305 glossary Accountability: “Being answerable, or responsible, to stakeholders. In Sustainable Management, this goes beyond financial stakeholders to include any natural or social systems affected by a business, including customers, employees, and communities.“ (Sustainable Management, 2016) Activation process (customer knowledge): An important component of the customer insight process is the activation of the knowledge of the customer gained in the framework of the “customer insight”: “As the company’s new products must meet its customers’ requirements, binding the customer already at the start of the innovation process is both logical and shows commitment. They are the most important source for the identification of possible problem areas.” (Vahs/Brem, 2013, p. 265). Analogies: Analogies are similarities, equivalences. Analytical approach: Use of an appropriate process to break a problem down into the smaller pieces necessary to solve it. 306 Pastoors · Scholz · Becker · van Dun: Towards Sustainable Innovation Association: Automatic thought process; a learnt relationship between two cognitive elements, usually an impulse of a rewarded (or punished) reaction. Audit: an official inspection of an organization’s accounts, typically by an independent body. Austerity measures: All official actions taken by the government, during a period of adverse economic conditions, to reduce its budget deficit using a combination of spending cuts or tax rises. Awareness: (Collective) Awareness is a shared sense of urgency combined with a set of shared beliefs, ideas and moral attitudes within an organization or a society. Bio-capacity: The planet’s biologically productive land areas including our forests, pastures, cropland and fisheries. Bio-diversity: The variety of life on earth and its processes. This it includes the variety of living organisms, the genetic differences among them, and the communities and ecosystems in which they occur. “As human influence spreads, there is concern over the reduction of the total number of species and its effect on economics, medicine, and the ability of ecosystems to remain viable. […]“ (Sustainable Management, 2016) Biological cycle (Cradle-to-Cradle): In the framework of the biological cycle, it has to be observed that plant-based resources can be industrially processed in order to be returned to the organic cycle after use: e.g. textiles are composed of 100% natural fibres that can be composted after use. The resulting compost is then used for growing more plants again. A natural perpetual motion is created in which the respective resources are available without limitation. 307 Glossary Biological nutrients: Biological nutrients and materials are organic materials that can decompose into the natural environment, soil, water, etc. without affecting it in a negative way, providing food for bacteria and microbiological life. Biomass: “Organic, non-fossil material that is available on a renewable basis. Biomass includes all biological organisms, dead or alive, and their metabolic by products, that have not been transformed by geological processes into substances such as coal or petroleum. […]“ (Sustainable Management, 2016) Biosphere: “Part of a planet’s outer shell – including air, land, and water – within which life occurs, and which biotic processes alter or transform. From the broadest geo-physiological point of view, the biosphere is the global ecological system integrating all living beings and their relationships, including their interaction with the elements of the lithosphere (rocks), hydrosphere (water), and atmosphere (air).“ (Sustainable Management, 2016) Brainstorming: Brainstorming is primarily about generating as many new ideas as possible. The focus is on the quantity and not the quality. Participants have the task of generating and introducing as many ideas as possible, quickly and without restrictions. Business Model Canvas: A strategic management and lean startup template for developing new or documenting existing business models. It is a visual chart with elements describing a firm’s or product’s value proposition, infrastructure, customers, and finances. Business model: “A business model describes the rationale of how an organization creates, delivers, and captures value” (Osterwalder/ Pigneur 2010, p. 14). Carbon footprint: The total sets of greenhouse gas emissions caused by an organization, event, product or person. 308 Pastoors · Scholz · Becker · van Dun: Towards Sustainable Innovation Carrying capacity: Maximum number of people that can be supported indefinitely in a given environment resp. on earth. CEO (Chief Executive Officer): The most senior corporate officer, executive, or administrator in charge of managing an organization CERN: The European Organization for Nuclear Research: a European research organization that operates the largest particle physics laboratory in the world. Challenge:  “A problem, unmet need or opportunity to innovate around.“ (Dabscheck, 2016) Change (organisational): Process in which a company or organization is going through a transformation. Organization change occurs when business strategies or major sections of an organization are altered. (Business Dictionary, 2016) Change management: “Minimizing resistance to organizational change through involvement of key players and stakeholders.“ (Business Dictionary, 2016) Climate Change: “The global climate has changed as human activity has released more and new substances and gases into the atmosphere. This has many results, including global warming, the effect of consistently increased average global temperature, particularly in the oceans. […] There is overwhelming, credible support from scientists and scientific research around the world that confirm that increased carbon released into the atmosphere from manufacturing and oil-burning or the decrease of the ozone layer due to specific gasses and other human activities are having real (and alarming) effects on the global climate.“ (Sustainable Management, 2016) Climate Neutral: “The process of offsetting carbon-producing activities with those that either reduce or capture carbon, thus credibly 309 Glossary neutralizing the net amount of carbon released in the atmosphere from a particular activity.“ (Sustainable Management, 2016) Closed innovation: Paradigm, that successful innovation requires control and ownership of the intellectual property generated during the innovation process. Thus, an organisation only uses internal ideas for the development of new products. Clustering: Process of grouping objects in such a way that objects in the same group (cluster) are more similar to each other than to those in other groups (clusters). Consumer: A purchaser of a good or service in retail. The term ‚consumer’ refers to the end customer. Contamination: Process of making something dangerous, dirty, or impure by polluting it or adding something harmful to it. Continuous improvement process (CIP): Continuous improvement, is a long-term approach to work that systematically seeks to achieve small, incremental changes in processes in order to improve efficiency and quality which is realized under a scheme such as Kaizan, lean production, or total quality management (TQM). Continuous improvement process: Within the frame of the market research it is investigated whether and how the existing customer requirements and problems can be solved better, easier or less expensively with the aid of new approaches. Copy-strategy: Determination of the commercial content adjusted to the needs of the target group and the aspired positioning. The planning of the advertising objective is a prerequisite. Copycat: a competitor that copies a product or technology. 310 Pastoors · Scholz · Becker · van Dun: Towards Sustainable Innovation Corporate Social Responsibility (CSR): A company’s sense of responsibility towards the community and environment (both ecological and social) in which it operates. Cost Benefit Analysis: “Cost Benefit Analysis is a financial method of evaluating the feasibility of a project or program by systematically summing its benefits and deducting its costs. […]“ (Sustainable Management, 2016) Cradle-to-Cradle design: an innovative, positive and integral approach to sustainability, which is not based on reduction, but rather on unlimited reuse of raw materials. Creative collisions: The collision of two of more creative ideas that will develop in a new, more creative or valuable idea. Creative Problem Solving: Creative Problem Solving (CPS) is a simple process that involves breaking down a problem to understand it, generating ideas to solve the problem and evaluating those ideas to find the most effective solutions. Creativity technique: Creativity techniques are cognitive tools that help the brain during work to find new solutions for an existing problem Creativity: The ability to develop a product, a service or an idea, which is evaluated as functional, original, unique and adequate Crop failure: A failure of crops (fruits, cereals etc.) to yield sufficient food, to maintain a community or to provide a surplus to sell Crowdsourcing: Practice of obtaining needed services, ideas, or content by soliciting contributions from a large group of people and especially from the online community rather than from traditional stakeholders. 311 Glossary Customer Insight: Customer insight indicates which motives move the customer to buy a certain product. Customer: A party that receives or consumes products (goods or services) and has the ability to choose between different products and suppliers. The customer can be regarded both as a B2C (Business to Customer) and B2B (Business to Business) customer. Decision making: “The thought process of selecting a logical choice from the available options.“ (Business Dictionary, 2016) Decision matrix: “Table used in evaluating possible alternatives to a course of action.“ (Business Dictionary, 2016) Decision tree: “Type of tree-diagram used in determining the optimum course of action, in situations having several possible alternatives with uncertain outcomes.“ (Business Dictionary, 2016) Deforestation: Clearing of virgin forests, or intentional destruction or removal of trees and other vegetation for agricultural, commercial, housing, or firewood use without replanting (reforesting) and without allowing time for the forest to regenerate itself. Desertification: the process by which green space or agricultural area becomes a desert. Design thinking: “A method of problem-solving strategy wherein the data collected is expressed visually in order to create new strategies, ways and methods to solve problems, create opportunities or strengthen weaknesses.“ (Business Dictionary, 2016) Disruptive Innovation: Process of developing new products or services which create a new market and value network, and eventually disrupt an existing market and value network, displacing established market leaders and alliances. 312 Pastoors · Scholz · Becker · van Dun: Towards Sustainable Innovation Dissemination: The act to cause something (such as an idea or an information) to go to many people. Diversity: “In nature, diversity is a source of ecosystem strength since failures are unlikely to eliminate all species. Therefore, the ecosystem will recover in some form and continue. […] When applied to a human context, diversity refers to a wide variety of cultures, ethnic groups, physical features (and race), socio-economic backgrounds, opinions, religious beliefs, sexuality, and gender identity. (Sustainable Management, 2016) Down cycling: Process of converting waste materials or useless products into new materials or products of lesser quality and reduced functionality. Eco-balance: “A description of an industrial process in terms of the materials and energy inputs and the outputs of solid, liquid and gaseous wastes.“ (Science Dictionary, 2016) Eco-effectiveness: Eco-effectiveness proposes the transformation of products and their material flows such that they form a supportive relationship with ecological systems and future economic growth. The goal is to generate cyclical, cradle-to-cradle ‚systems’ that enable materials to maintain their status as resources over time. Eco-efficiency: Eco-efficiency is based on the assumption of a linear flow of materials (cradle to grave). Thus, eco-efficient techniques seek to minimise the volume, velocity, and toxicity of the material flow system and by this the harm done to environment. Eco-Management and Audit Scheme (EMAS): Voluntary environmental management instrument, which was developed in 1993 by the European Commission. It enables organizations to assess, manage and continuously improve their environmental performance. 313 Glossary Ecological footprint: The term ecological footprint stands for an accounting system for bio capacity. It tracks the amount of bio capacity and how much of it is used by people. Ecological Marketing: Among other things, companies demonstrate, that they conserve natural resources and raw materials to maintain this social acceptance. The companies show recycling concepts for their products and evidently establish ecological disposal concepts in their own operating facilities. Ecological sustainability: A way of producing and living, which only stresses the natural resources to a limited extent so that they can regenerate, is considered ecologically sustainable. Economic cycle: “Recurring, fairly predictable, general pattern of periodic fluctuations (as measured by gross national product) in national economies.“ (Business Dictionary, 2016) Economical sustainability: Economic actions are considered sustainable if the business model can be permanently practised. Ecosystem: A system that includes all living organisms in an area as well as its physical environment functioning together as a unit. Embedment: The integration of sustainability considerations in the processes and structures of an organisation. The prerequisite for embedment is a change in awareness of all the parties involved. End-of-the-pipeline solutions: Occurring or active at the end of a process stream, such as the catalytic converters installed near the end of engine exhaust pipe to reduce emission of pollutants that have already formed in the engine. These solutions do not target the actual process, but the outcome of those processes. 314 Pastoors · Scholz · Becker · van Dun: Towards Sustainable Innovation Entrepreneur: “A person who assumes a lot of personal, financial, or business risk to pursue a market opportunity that does not yet exist.“ (Sustainable Management, 2016) Entrepreneurial management: The specific management behaviours which entrepreneurs must engage in, in order to drive the market process and produce innovation. European Foundation for Quality Management (EFQM): The EFQM Excellence Model is a non-prescriptive framework for organizational management systems, promoted by EFQM and designed for helping organizations in their drive towards being more competitive. Evaluation: Systematic determination of an object’s merit, worth and significance, using given criteria. Experiments (market research): An experiment is a survey and/ or observation within a controlled test setup with predetermined framework conditions. A laboratory experiment is one with artificial framework conditions; a field experiment has natural conditions. External effects: “External effects (shifting of costs and usage without payment): If people economise, this can have a positive or negative on society. Positive external effects raise the quality of life of other members of society, without them paying for the additional benefits. With negative effects, costs are generated, which the society members rather than the perpetrator must pay.” (Rogall 2012, p. 67) Externalities: “Externalities are effects of services, products, or production on third parties who were not involved in the buyer/seller relationship. Externalities occur when a third party incurs unintended consequences from the market behaviours of others.  […]“ (Sustainable Management, 2016) 315 Glossary Failure: “An often valuable and necessary step in the process of learning what works about a creative idea to transform it into a useful innovation.“ (Dabscheck, 2016) Fair Trade (Fairtrade): “A system of trade in which workers receive living wages and employment opportunities for the goods they produce. This system serves as an alternative approach to conventional international trade for producers who are typically economically disadvantaged artisans and farmers from developing countries. […]“ (Sustainable Management, 2016) Feasibility: The fact that a product can be used or dealt with successfully. Fostering innovation: To foster innovation is to nurture, promote the development or to cherish innovation within the business environment. Free rider: As individual society members cannot be partly or fully excluded based on economic, political or technical grounds from the use of goods provided once, there is often a free-rider problem with public goods. Individual users conceal their real purposes during the decision about the financing of public projects in order to not be drawn into their financing. They reckon that the goods will be provided without their contribution. Garbage: “Anything that costs less to dispose of than it’s worth commercially. […]“ (Sustainable Management, 2016) Green marketing: Green marketing aims to generate the desire of the user and end-customer for ecological products and services and if necessary to influence the individual lifestyle and politics. Companies involved in green marketing make decisions relating to the entire process of the company’s products, such as methods of processing, packaging and distribution. 316 Pastoors · Scholz · Becker · van Dun: Towards Sustainable Innovation Green washing: Green washing is the practice of making an unsubstantiated or misleading claim about the environmental benefits of a product, service, and technology or company practice. Green washing makes a company appear to be more environmentally friendly than it really is. Greening initiatives: The sustainable approach focusing on risk reduction, reengineering or cost reduction. Greening as such does not include strategy or technology development, and as a result, most companies that pursue those initiatives fail to recognize opportunities to innovate (Hart, 2010). Habitat: An ecological or environmental area that is inhabited by a particular species of animal, plant, or other type of organism. The natural (or artificial) environment in which an animal or plant usually lives: a place where a person or thing is usually found. Heuristic approach: Experience-based technique for problem solving, learning, and discovery that find a solution, which is not guaranteed to be optimal, but good enough for a given set of goals. Holistic approach: An approach relating to or concerned with complete systems rather than with individual parts. Idea evaluation: “A process used to evaluate innovative product ideas, strategies and marketing trends.“ (Business Dictionary, 2016) Ideation: The process of generating ideas or concepts. Incongruities: Incongruity means out of place – something that doesn’t fit in its location or situation. Incubation: the incubation period is the time needed for any particular process of development to take place. In the context of the in- 317 Glossary novation process incubation describes the period from the first idea for a new product to its realization. Industrialization: The large-scale introduction of manufacturing, advanced technical enterprises, and other productive economic activity into an area, society, country, etc. Innovation funnel: The funnel illustrates how innovation goals, innovation actions and innovation results interact with each other to create change in any organization. Actions enter the wide mouth of the funnel and represent among other things, alternative ideas for change. These actions flow towards to the neck of the funnel where many will be eliminated. Innovation strategy: “A plan made by an organization to encourage advancements in technology or services, usually by investing in research and development activities. For example, an innovation strategy developed by a high technology business might entail the use of new management or production procedures and the invention of technology not previously used by competitors.“ (Business Dictionary, 2016) Innovation: An innovation is something original, new, and important – in whatever field – that breaks in to (or obtains a foothold in) a market or society. Innovative opportunity: Opportunities that arise due to changes in the internal or external environment of a firm. Innovative opportunities refer to a set of different elements within the processes whereby actors identify, act upon and realize new combinations of resources and market needs to try to benefit from their future economic potential. Inside-out research: With this approach, companies develop new products and customer needs internally, without involving the tar- 318 Pastoors · Scholz · Becker · van Dun: Towards Sustainable Innovation get group. For this purpose, the companies frequently use scenarios and simulations. Interdisciplinary: combining or involving two or more professions, technologies, departments, or the like, as in business or industry. International Organization for Standardization (ISO): The International Organization for Standardization, known as ISO, is an international standard-setting body composed of representatives from various national standards organizations. Intrapreneurship: The act of behaving like an entrepreneur while working within a large organization. Intrapreneurship is known as the practice of a corporate management style that integrates risktaking and innovation approaches, as well as the reward and motivational. Job-to-be-done: The job customers want a company to be done by a specific product. Key Performance Indicators: A type of performance measurement. KPIs evaluate the success of an organization or of a particular activity in which it engages. Knowledge-based innovation: Innovations or innovation attempts that are based on the emergence of new knowledge or technology. Landfills: An area where waste is buried under the ground: Lead time: The amount of time that elapses between the start of a process and its completion. Lead user: Leading buyers who are the early adopters of new methods, products, and technologies. Their needs and choices usually 319 Glossary portend the needs and choices of the general market, and provide significant opportunities for introduction of innovative products. Lean start up (six sigma): “Lean Start-up provides a scientific approach to creating and managing start-ups and get a desired product to customers’ hands faster. The Lean Start-up method teaches you how to drive a start-up, – how to steer, when to turn, and when to persevere – and grow a business with maximum acceleration. It is a principled approach to new product development.“ (Lean Startup, 2016) Learning-effects: The effect that learning has on a firm’s productivity, leading to lower costs per unit produced due to labour efficiency, product redesign, standardization, specialization, better use of equipment et cetera. Life Cycle Analysis: “An examination, like an audit, of the total impact of a product or service’s manufacturing, use, and disposal in terms of material and energy. […] This includes an analysis and inventory of all parts, materials, and energy, and their impacts in the manufacturing of a product but usually doesn’t include social impacts.“ (Sustainable Management, 2016) Life-cycle assessment (LCA): A technique to assess environmental impacts associated with all the stages of a product’s life, from raw material extraction through materials processing, manufacture, distribution, use, repair and maintenance, and disposal or recycling. Livelihood: A way of earning money in order to live and survive. LOHAS (‚Lifestyle of Health and Sustainability’): Consumer groups, which follow a “lifestyle of health and sustainability”. This term defines a target group following a particular life style, where they place particular value on health awareness and care, and development in accordance with the principles of sustainability. The 320 Pastoors · Scholz · Becker · van Dun: Towards Sustainable Innovation members of this target group want to consciously and actively participate as a customer in the market for sustainable products and change the market offer. Malnutrition: The unhealthy condition that results from not eating enough food or not eating enough healthy food. Management system: A management system is the framework of processes and procedures used to ensure that an organization can fulfil all tasks required to achieve its objectives. Managerial inertia: The commonly observed phenomenon whereby managers fail to update and revise their understanding of a situation when that situation changes, a phenomenon that acts as a psychological barrier to organizational change. Market research: “Market research is systematically-driven research (retrieval, preparation, interpretation) of the sales and resourcing markets of a company” (Meffert et al., 2012, p. 96). Marketing: The action or business of promoting and selling products or services, including market research and advertising. Mega trend: Mega trends are global, sustained and macro-economic processes of development which impact business, economy, society, cultures and personal lives thereby defining our future world and its increasing pace of change. Mission (corporate): A written declaration of an organization’s core purpose and focus that normally remains unchanged over time. A mission is different from a vision in that the former is the cause and the latter is the effect; a mission is something to be accomplished whereas a vision is something to be pursued for that accomplishment. (Business Dictionary, 2016) 321 Glossary Morphology: The form and structure of an organism or product considered as a whole. Needs analysis: A technique that businesses use to determine what steps need to be taken in order to move from its current state to its desired, future state. Niche market: A niche market is the subset of the market on which a specific product is focused, with its own rules for success. NIMBY (Not in my backyard)-effect: The NIMBY-effect refers to organized opposition by residents to a proposal for a new development because it is close to their homes. These residents often believe that though the developments are needed in society in general, they should be realized somewhere else. Opposing residents themselves are called ‚Nimbies’. The NIMBY effect may also apply more generally to people who advocate some change or proposal, but oppose implementing it in a way that would require sacrificing on their part: they support progress but they are not willing to change themselves. Non-Governmental Organization (NGO): “A non-profit group or organization that is run neither by business or government created to realize particular social or economic pursuits, through research, activism, training, promotion, advocacy, lobbying, or community service.“ (Sustainable Management, 2016) Normative approach: Observation-based technique that make normative statements about how things should or ought to be Novelty: The state of being original or new, and probably unknown before. Nurturing: To feed and protect, to support and encourage, as during the period of training or development. 322 Pastoors · Scholz · Becker · van Dun: Towards Sustainable Innovation Nutrition: The process of eating the right kind of food so you can grow properly and be healthy. Observation (observational research): “An extensive array of research methods used with the intention of observing consumer interactions with products and services in their natural surroundings. The main advantage to conducting observational research in business is that the consumer is often unaware they are being monitored allowing the researcher to make an objective analysis.“ (Business Dictionary, 2016) OECD: The Organization for Economic Cooperation and Development (OECD) is a unique forum where the governments of 34 democracies with market economies work with each other to promote economic growth, prosperity, and sustainable development. Open innovation: Paradigm to use external as well as internal ideas to accelerate internal innovation, and expand the markets for external use of innovation. Original equipment manufacturers (OEMs): An OEM is a company that makes a part or subsystem that is used in another company’s end product. Outside-in research: With this approach, companies include the customer in the product development at a very early stage – e.g. as lead-user or through the use of customer focus groups. Perception: The organization, identification, and interpretation of sensory information in order to represent and understand the environment. In essence how we see/perceive things. Phase concept (customer insight): The research of customer insight is based on a phase concept, which should be continuously designed within a company. At the end of the phase concept is the con- 323 Glossary crete implementation of the customer insight through marketing activities. The process of customer insight consists of 5 phases: 1) Clarity of target, 2) creating a multi-dimensional customer scenario, 3) the actual customer insight process, 4) adjusting customer frequency, and 5) implementation of the customer insight. (Wenzlau et al., 2003, p. 106ff) Pivot: “A structured course correction designed to test a new fundamental hypothesis about the product, strategy, and engine of growth.” (Ries, 2014, p. 103) Premium prices: Premium pricing is the practice of keeping the price of a product or service artificially high in order to encourage favourable perceptions among buyers, based solely on the price. The practice is intended to exploit the tendency for buyers to assume that expensive items enjoy an exceptional reputation or represent exceptional quality and distinction. Problem identification: Process of identifying the causes for defect or disruption within a company or organisation. Problem solving: The term problem solving describes the process of working through details of a problem in order to reach a solution for each kind of problem including sustainability issues. Problem statement: A problem statement is a concise description of the issues that need to be addressed and should be agreed on by all stakeholders (or created by them) before they try to solve the problem. Problem: A problem expresses the difference between the desired and the actual situation. Product: Possibility (good or service) to satisfy a need. 324 Pastoors · Scholz · Becker · van Dun: Towards Sustainable Innovation Profit creaming: A metaphor for the perceived business practice of a company providing a product or a service to only the high-value or low-cost customers, while disregarding clients that are less profitable for the company. Prototype: An original or first model of something from which other forms are copied or developed. Public goods: Public goods are freely available for all the potential consumers. Furthermore, no one can be excluded from their benefit. They are made available both by the state (e.g. roads, internal security) and by private providers (e.g. Google or Wikipedia). Quality management (QM): Quality management (QM) has the task of formulating aims and organising these through structural and procedural organisational rules (Oeldorf/Olfert, 2004, p. 67). R&D (research and development): The term R&D describes the systematic activity combining both basic and applied research to discover solutions to existing problems or to create new goods and knowledge. Thus, R&D may result in ownership of intellectual property such as patents. The term is also used as name for the department where this process takes place. Real innovation: A new solution and a new customer benefit. There is no alternative available on the market: the market might have no need, but there possibly is a desire. Recycling: Process of converting waste materials or useless products into reusable material. Renewable energy: Energy resource that is replaced rapidly by a natural process such as power generated from the sun or from the wind. 325 Glossary Renewable: “Any material or energy that can be replenished in full without loss or degradation in quality.“ (Sustainable Management, 2016) Risk-aversion: The behaviour of humans (especially consumers and investors), when exposed to uncertainty, to attempt to reduce that uncertainty. When innovating, a risk-averse culture is detrimental. Scoping phase: Initial step in the project development process where the most important details of a project (project purpose, financial parameters, customer needs etc.) are defined. Sense of urgency: State of realizing that change is going to be needed. Social Entrepreneurship: “The act of creating, organizing and managing an income-earning venture to serve an explicit social purpose. […]“ (Sustainable Management, 2016) Social sustainability: Social sustainability describes responsible handling of all the people involved in a process. The aim is to keep social tensions limited and to settle conflicts in a peaceful and civil manner. Soil sealing: Covering of the ground by an impermeable material. Story telling: Sharing messages by telling a story that engages the audience and drives it to take a desired action. STP strategy: A marketing strategy is based on expected customer behaviour in a certain market. In order to know the customer and its expected buying process of segmenting, targeting and positioning is needed. Sunk Costs: “Used in business decision-making, costs which have already been incurred and which cannot be recovered to any sig- 326 Pastoors · Scholz · Becker · van Dun: Towards Sustainable Innovation nificant degree and, thus, should be ignored.“ (Sustainable Management, 2016) Supply Chain: “A network of individuals or organizations that performs the functions of procurement of materials; transformation of these material into intermediate and finished products; and distribution of these finished products to customers.“ (Sustainable Management, 2016) Survey (market research): A detailed study of a market or geographical area to gather data on attitudes, impressions, opinions, satisfaction level, etc., by polling a section of the population. (Business Dictionary, 2016) Sustainability marketing: Sustainable marketing is constructive marketing and promotes clear sustainability positions of companies, develops relationships to the customer and other partners in the market. Sustainability: Capacity to endure. Sustainable Development: “An approach to developing anything that recognizes the need to meet the challenges of the present without compromising the ability of future generations to meet their own needs.“ (Sustainable Management, 2016) Sustainable innovation: “Creation of new market space, products and services or processes driven by social, environmental or sustainability issues” (Arthur D. Little, 2004). Accordingly, sustainable innovation couples the notion of business innovation with the protection of natural systems while delivering essential goods and services that serve social goals of human health, equity, and environmental justice. 327 Glossary Systematic Innovation: The process of methodically analysing and solving problems with a primary focus on identifying the correct problem to be solved and then generating innovative solution concepts free from mental inertia. Technical nutrients: Technical nutrients are basically inorganic or synthetic materials manufactured by humans – such as plastics and metals – that can be used many times over without any loss in quality, staying in a continuous cycle. Technology: Possibility to create a product. The chasm: a gap between the early adopters of the product (the technology enthusiasts and visionaries) and the early majority (the pragmatists). Theory of inventive problem solving (TRIZ): TRIZ is the Russian acronym for “the theory of inventive problem solving”. Tragedy of the Commons: “A term used to illustrate the conflict between individual interests and the common good, based on the assumption that when individuals use a public good, they do not consider the impact – or externalities – of their use on the good itself; as a result, public resources become overexploited. […]“ (Sustainable Management, 2016) Triple Bottom Line: “An addition of social and environmental values to the traditional economic measures of a corporation or organization’s success. Triple Bottom Line accounting attempts to describe the social and environmental impact of an organization’s activities, in a measurable way, to its economic performance in order to show improvement or to make evaluation more in-depth. […]“ (Sustainable Management, 2016) 328 Pastoors · Scholz · Becker · van Dun: Towards Sustainable Innovation Unique sustainability buying reason (USBR): Through USBR, reasons for buying a product from a specific company are sought from the point of view of the customer. Obviously, on the one hand, this can be the ecological view of the customer, but it can equally be the ambition of the customer to belong to an elite group. Unique sustainability selling proposition (USSP): By means of the USSP, the reason why customers should demand products from a particular company and what is special about the products is communicated from the company’s point of view. The more evidence the company can bring with regard to its environmental strategy, the more it is perceived/acknowledged as credible. This can be equally demonstrated by adherence to ISO standards as by the publication of the environmental performance. Up cycling: Process of converting waste materials or useless products into new materials or products of higher quality or value than the original. Value proposition: A companies promise to solve customer problems and satisfy customer needs with a specific product. Value: “The concept of general economic or financial worth of a product or service. Also, a customer’s assessment of the ability of a product or service to meet their needs and desires. […]“ (Sustainable Management, 2016) Values: “Human beliefs and ideals that affect someone’s perspective of themselves and others. Values are a socially-constructed phenomenon and relate both to identity and the establishment of behaviour. They represent a level of significance between emotion and meaning.“ (Sustainable Management, 2016) Vision (Corporate): “[…] Whereas a mission defines an organization’s direction and priorities, its vision is the description of the 329 Glossary destination this direction is heading. A vision is often a description of an organization, market, or world that is different than current and embodies its values and objectives.“ (Sustainable Management, 2016) Visualization: Process of representing abstract business or scientific data as images that can help in understanding the meaning of the data. Waste disposal: Destruction, transformation or recycling of garbage.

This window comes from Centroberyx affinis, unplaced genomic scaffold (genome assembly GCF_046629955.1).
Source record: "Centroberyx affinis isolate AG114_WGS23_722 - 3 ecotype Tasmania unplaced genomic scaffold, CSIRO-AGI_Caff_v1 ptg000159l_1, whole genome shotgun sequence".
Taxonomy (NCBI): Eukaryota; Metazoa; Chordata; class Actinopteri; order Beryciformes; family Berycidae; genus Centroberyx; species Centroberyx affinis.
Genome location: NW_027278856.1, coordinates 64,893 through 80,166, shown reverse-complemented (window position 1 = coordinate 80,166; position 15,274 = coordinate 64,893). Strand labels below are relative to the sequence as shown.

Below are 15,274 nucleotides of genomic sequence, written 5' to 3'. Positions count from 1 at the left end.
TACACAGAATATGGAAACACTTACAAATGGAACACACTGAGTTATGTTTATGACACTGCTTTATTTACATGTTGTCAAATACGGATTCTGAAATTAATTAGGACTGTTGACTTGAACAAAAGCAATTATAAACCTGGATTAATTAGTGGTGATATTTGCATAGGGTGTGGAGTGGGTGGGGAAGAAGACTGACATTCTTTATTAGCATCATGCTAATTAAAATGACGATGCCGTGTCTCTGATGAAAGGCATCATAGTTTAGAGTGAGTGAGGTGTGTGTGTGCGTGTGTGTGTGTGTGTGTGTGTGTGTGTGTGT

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Zusammenfassung

With sustainability having gained a lot of momentum over the last years and companies implementing strategies to create corporate sustainability, there are lots of opportunities for innovation. Thus, the two concepts of sustainability and innovation should not be considered separately – they are closely interlinked with one another. The main goal of sustainable innovation is to develop new products and technologies that have a positive impact on the company’s triple-bottom-line. To meet this aim, they have to be ecologically and economically beneficial as well as socially balanced.

In order to help companies to improve their sustainable innovation process practically, this book is structured into five possible phases of a sustainable innovation process:

Awareness of a sustainability problem

Identification & Definition of the problem

Ideation & Evaluation of the solutions

Testing & Enrichment of the solutions

Implementation of the solutions & Green Marketing